What is your outlook?
The Honorable James Woolsey is the Chairman of Paladin's Strategic Advisory Group. He is a partner at Booz Allen Hamilton and from 1993 to 1995 was the Director of the Central Intelligence Agency (CIA). He endorsed Senator John McCain for president and served as one of McCain's foreign policy advisors. In his government service, his law practice, and his service on corporate boards, Mr. Woolsey has focused on the practical application of innovative technology and on the legal and managerial requirements that are necessary to accomplish this. During the last two decades, he has served on the boards of fourteen companies; almost all have been significantly involved in using high technology to improve security as well as provide other benefits to private and public sector consumers. He was an early member of the board of directors of Yurie Systems, Inc., a provider of ATM access technology and equipment and access concentrators, which, in 1997, was named by Business Week as the fastest-growing corporation in the U.S. As Under Secretary of the Navy, as a member of the President's Blue Ribbon Commission on Defense Management (Packard Commission), the Commission to Assess the Ballistic Missile Threat to the U.S. (Rumsfeld Commission, 1998) and as Director of Central Intelligence, Mr. Woolsey has been identified with promoting technological innovation in the interest of improving security.
Mr. Woolsey received his B.A. Degree from Stanford University (With Great Distinction, Phi Beta Kappa), and a M.A. Degree from Oxford University, where he was a Rhodes Scholar, and an L.L.B. Degree from Yale Law School, where he was Managing Editor of the Yale Law Journal.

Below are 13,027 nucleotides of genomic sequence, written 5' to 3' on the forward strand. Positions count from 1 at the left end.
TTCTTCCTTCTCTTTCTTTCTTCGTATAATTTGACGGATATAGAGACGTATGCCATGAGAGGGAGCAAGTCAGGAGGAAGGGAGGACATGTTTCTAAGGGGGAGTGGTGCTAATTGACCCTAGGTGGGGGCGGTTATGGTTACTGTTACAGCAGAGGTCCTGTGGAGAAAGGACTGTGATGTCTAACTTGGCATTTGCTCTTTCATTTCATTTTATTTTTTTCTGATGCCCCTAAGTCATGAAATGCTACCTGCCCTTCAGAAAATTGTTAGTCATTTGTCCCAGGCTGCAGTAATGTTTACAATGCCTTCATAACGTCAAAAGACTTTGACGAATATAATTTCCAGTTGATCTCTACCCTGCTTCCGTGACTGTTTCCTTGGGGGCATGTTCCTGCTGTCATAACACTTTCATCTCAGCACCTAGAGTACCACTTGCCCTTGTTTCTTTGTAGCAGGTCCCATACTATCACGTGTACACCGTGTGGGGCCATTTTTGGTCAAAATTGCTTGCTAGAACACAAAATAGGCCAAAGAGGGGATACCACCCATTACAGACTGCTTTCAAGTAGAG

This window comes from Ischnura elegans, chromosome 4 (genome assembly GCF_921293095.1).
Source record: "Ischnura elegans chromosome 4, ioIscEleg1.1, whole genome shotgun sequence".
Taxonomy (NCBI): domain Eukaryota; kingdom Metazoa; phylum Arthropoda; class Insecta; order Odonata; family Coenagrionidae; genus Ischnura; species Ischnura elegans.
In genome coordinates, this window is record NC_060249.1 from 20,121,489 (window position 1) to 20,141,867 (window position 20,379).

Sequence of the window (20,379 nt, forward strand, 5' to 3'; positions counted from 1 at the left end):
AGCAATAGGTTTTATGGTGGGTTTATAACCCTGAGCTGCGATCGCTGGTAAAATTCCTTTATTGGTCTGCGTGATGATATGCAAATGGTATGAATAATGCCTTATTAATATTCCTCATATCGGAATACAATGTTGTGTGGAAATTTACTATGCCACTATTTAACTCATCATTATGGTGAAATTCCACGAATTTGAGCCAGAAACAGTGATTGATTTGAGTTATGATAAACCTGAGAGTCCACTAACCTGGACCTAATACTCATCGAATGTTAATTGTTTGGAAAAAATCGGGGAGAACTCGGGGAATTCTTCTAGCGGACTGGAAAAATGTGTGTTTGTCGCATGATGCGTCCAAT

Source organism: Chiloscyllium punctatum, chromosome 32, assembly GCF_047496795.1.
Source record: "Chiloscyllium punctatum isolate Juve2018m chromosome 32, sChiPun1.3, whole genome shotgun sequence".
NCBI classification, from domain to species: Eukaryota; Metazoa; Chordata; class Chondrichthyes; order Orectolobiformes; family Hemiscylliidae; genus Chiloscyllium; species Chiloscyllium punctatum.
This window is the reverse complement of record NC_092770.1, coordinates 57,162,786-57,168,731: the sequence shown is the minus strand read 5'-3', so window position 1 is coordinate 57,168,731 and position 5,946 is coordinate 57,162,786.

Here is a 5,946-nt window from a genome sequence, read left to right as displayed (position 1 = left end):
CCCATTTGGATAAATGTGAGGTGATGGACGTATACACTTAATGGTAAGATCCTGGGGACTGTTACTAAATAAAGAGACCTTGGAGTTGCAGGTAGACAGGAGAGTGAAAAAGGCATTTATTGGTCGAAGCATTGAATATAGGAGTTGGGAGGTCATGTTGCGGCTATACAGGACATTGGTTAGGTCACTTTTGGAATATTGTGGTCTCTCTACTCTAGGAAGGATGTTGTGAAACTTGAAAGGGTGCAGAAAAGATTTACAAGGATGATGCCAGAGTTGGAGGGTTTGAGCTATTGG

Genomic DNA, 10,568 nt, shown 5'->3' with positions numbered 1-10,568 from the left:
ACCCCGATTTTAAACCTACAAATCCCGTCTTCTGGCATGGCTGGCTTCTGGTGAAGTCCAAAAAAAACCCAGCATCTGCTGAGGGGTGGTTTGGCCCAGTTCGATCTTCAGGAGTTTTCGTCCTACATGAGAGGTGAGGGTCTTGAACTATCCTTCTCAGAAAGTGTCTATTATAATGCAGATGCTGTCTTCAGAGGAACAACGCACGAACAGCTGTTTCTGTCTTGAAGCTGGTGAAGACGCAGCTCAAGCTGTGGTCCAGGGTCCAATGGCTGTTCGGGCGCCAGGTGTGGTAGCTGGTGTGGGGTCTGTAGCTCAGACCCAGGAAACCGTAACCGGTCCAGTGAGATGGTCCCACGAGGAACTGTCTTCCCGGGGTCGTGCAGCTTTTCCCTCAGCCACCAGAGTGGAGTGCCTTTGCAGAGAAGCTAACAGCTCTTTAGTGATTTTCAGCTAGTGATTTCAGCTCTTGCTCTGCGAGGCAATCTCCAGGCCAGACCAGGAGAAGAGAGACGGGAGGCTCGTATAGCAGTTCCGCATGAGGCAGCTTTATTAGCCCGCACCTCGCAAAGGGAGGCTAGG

Question: What is the legacy of the Bush Administration?
Jim Woolsey: It will all hinge on what happens in the war. If the war is ultimately a disaster, not just a temporary disaster that it’s been here and there … But if it’s an ultimate disaster, that’ll be President Bush’s legacy. If we work around to defeating Al Qaeda and the remaining Sunnis in the insurgency, and hand over a structure in which maybe the Sunnis, and the Kurds, and the Shiites aren’t real happy together, but they have a constitutional structure and they’re distributing oil in some reasonably fair fashion – oil revenues – his legacy will look good because people will at the point emphasize other positive things. For example, his commitment to moving against AIDS in Africa. It’s really quite excellent. And there are things that he’s done like that that I think will get a hearing if the war also comes out halfway decently. If the war comes out in terms of total collapse, no one will remember any other good things that he did.
Bush's legacy will hinge on the outcome of the Iraq war, Jim Woolsey says.
The Bajau people's nomadic lifestyle has given them remarkable adaptions, enabling them to stay underwater for unbelievable periods of time. Their lifestyle, however, is quickly disappearing.
- The Bajau people travel in small flotillas throughout the Phillipines, Malaysia, and Indonesia, hunting fish underwater for food.
- Over the years, practicing this lifestyle has given the Bajau unique adaptations to swimming underwater. Many find it straightforward to dive up to 13 minutes 200 feet below the surface of the ocean.
- Unfortunately, many disparate factors are erasing the traditional Bajau way of life.
We explore the history of blood types and how they are classified to find out what makes the Rh-null type important to science and dangerous for those who live with it.
- Fewer than 50 people worldwide have 'golden blood' — or Rh-null.
- Blood is considered Rh-null if it lacks all of the 61 possible antigens in the Rh system.
- It's also very dangerous to live with this blood type, as so few people have it.
An innovation may lead to lifelike evolving machines.
- Scientists at Cornell University devise a material with 3 key traits of life.
- The goal for the researchers is not to create life but lifelike machines.
- The researchers were able to program metabolism into the material's DNA.
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